To write about Russia for a living is, to an unavoidable degree, to be in the business of analyzing the thoughts, decisions, and machinations of one man, Vladimir Putin—which, inevitably, means often getting it wrong. The latest unexpected turn in Russian politics came on Tuesday, when, in a tragicomic bit of political theatre, Valentina Tereshkova, a former Soviet cosmonaut and a member of Russia’s parliament, stood to offer an amendment to the country’s constitution. The proposal put forward by Tereshkova, who was clearly put up to the job, was simple and brazen: to reset Putin’s time as the President to zero, granting him the chance to run again in 2024, when his current, fourth term is set to end. “Given his enormous authority, this would be a stabilizing factor for our society,” she declared.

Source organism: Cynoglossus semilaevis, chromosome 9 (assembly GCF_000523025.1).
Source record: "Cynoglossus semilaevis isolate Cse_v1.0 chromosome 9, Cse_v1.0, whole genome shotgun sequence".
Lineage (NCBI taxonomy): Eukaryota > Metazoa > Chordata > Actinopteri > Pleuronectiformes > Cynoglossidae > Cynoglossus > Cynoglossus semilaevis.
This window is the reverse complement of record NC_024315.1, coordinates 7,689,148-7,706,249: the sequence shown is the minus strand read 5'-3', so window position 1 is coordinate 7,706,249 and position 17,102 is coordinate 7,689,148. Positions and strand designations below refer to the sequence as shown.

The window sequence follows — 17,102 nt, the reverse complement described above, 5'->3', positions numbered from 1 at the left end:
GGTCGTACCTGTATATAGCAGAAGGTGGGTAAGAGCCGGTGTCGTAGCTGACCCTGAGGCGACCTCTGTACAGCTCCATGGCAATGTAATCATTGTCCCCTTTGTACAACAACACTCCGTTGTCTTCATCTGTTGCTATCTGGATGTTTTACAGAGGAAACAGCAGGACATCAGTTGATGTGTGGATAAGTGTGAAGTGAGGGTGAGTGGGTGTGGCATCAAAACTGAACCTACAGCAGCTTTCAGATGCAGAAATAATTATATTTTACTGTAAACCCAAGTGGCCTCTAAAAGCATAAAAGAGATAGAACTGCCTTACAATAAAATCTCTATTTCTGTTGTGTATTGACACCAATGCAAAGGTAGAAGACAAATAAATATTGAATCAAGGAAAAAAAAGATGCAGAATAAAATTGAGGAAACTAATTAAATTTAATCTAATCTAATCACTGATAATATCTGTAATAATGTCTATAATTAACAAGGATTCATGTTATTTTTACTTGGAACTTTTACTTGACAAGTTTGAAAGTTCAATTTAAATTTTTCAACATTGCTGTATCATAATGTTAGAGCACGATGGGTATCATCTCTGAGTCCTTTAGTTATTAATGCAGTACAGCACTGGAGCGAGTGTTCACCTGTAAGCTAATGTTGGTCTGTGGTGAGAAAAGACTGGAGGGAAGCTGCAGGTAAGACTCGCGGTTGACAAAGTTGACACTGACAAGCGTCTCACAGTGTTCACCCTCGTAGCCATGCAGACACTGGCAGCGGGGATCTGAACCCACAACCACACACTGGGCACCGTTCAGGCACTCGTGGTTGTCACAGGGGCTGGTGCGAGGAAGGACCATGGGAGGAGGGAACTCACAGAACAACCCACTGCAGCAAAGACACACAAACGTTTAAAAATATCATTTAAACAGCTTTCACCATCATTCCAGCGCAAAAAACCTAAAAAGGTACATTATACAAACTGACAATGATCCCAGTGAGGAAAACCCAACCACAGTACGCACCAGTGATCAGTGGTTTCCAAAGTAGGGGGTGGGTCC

The 2024 question has lingered since the moment that Putin was most recently reëlected, in 2018; Russia’s current term limits dictated that he could not run again, and thus, to do so, he would have to cook something up. In January, with no warning, Putin dismissed the government and declared a need to revise the constitution, a process that most observers assumed would lay the groundwork for the next Putin epoch in Russian politics. Moscow was consumed with talk of a looming “transit” period. In typical Putin style, the particulars were left vague, to be decided later. Putin himself offered cryptic, contradictory hints about his intentions—too much detail would allow his rivals and foes, whether inside the palace walls or out on the streets, to prepare for whatever he had in store.